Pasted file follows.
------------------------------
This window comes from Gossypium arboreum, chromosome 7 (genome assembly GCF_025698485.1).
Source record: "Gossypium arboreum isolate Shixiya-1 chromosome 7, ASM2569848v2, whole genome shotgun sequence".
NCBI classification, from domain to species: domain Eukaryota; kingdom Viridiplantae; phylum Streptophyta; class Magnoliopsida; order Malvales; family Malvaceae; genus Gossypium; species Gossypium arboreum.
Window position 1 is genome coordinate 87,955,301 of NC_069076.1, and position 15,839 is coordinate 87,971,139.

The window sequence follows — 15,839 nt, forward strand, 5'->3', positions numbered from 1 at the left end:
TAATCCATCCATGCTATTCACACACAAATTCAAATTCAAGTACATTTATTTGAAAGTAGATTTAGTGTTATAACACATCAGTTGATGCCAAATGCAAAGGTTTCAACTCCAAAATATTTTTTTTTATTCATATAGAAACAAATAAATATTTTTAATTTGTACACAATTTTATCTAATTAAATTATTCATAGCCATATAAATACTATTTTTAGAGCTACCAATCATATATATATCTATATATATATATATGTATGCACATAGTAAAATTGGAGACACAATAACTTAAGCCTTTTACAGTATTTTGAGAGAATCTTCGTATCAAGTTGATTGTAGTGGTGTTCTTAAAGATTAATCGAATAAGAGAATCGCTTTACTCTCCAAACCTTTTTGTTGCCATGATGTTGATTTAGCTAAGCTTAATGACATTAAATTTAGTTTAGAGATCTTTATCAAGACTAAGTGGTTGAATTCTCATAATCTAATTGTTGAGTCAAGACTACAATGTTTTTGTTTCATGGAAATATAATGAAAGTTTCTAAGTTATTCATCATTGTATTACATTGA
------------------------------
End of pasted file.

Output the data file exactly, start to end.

This window comes from Gossypium arboreum, chromosome 7 (genome assembly GCF_025698485.1).
Source record: "Gossypium arboreum isolate Shixiya-1 chromosome 7, ASM2569848v2, whole genome shotgun sequence".
NCBI classification, from domain to species: domain Eukaryota; kingdom Viridiplantae; phylum Streptophyta; class Magnoliopsida; order Malvales; family Malvaceae; genus Gossypium; species Gossypium arboreum.
Window position 1 is genome coordinate 87,955,301 of NC_069076.1, and position 15,839 is coordinate 87,971,139.

The window sequence follows — 15,839 nt, forward strand, 5'->3', positions numbered from 1 at the left end:
TAATCCATCCATGCTATTCACACACAAATTCAAATTCAAGTACATTTATTTGAAAGTAGATTTAGTGTTATAACACATCAGTTGATGCCAAATGCAAAGGTTTCAACTCCAAAATATTTTTTTTTATTCATATAGAAACAAATAAATATTTTTAATTTGTACACAATTTTATCTAATTAAATTATTCATAGCCATATAAATACTATTTTTAGAGCTACCAATCATATATATATCTATATATATATATATGTATGCACATAGTAAAATTGGAGACACAATAACTTAAGCCTTTTACAGTATTTTGAGAGAATCTTCGTATCAAGTTGATTGTAGTGGTGTTCTTAAAGATTAATCGAATAAGAGAATCGCTTTACTCTCCAAACCTTTTTGTTGCCATGATGTTGATTTAGCTAAGCTTAATGACATTAAATTTAGTTTAGAGATCTTTATCAAGACTAAGTGGTTGAATTCTCATAATCTAATTGTTGAGTCAAGACTACAATGTTTTTGTTTCATGGAAATATAATGAAAGTTTCTAAGTTATTCATCATTGTATTACATTGA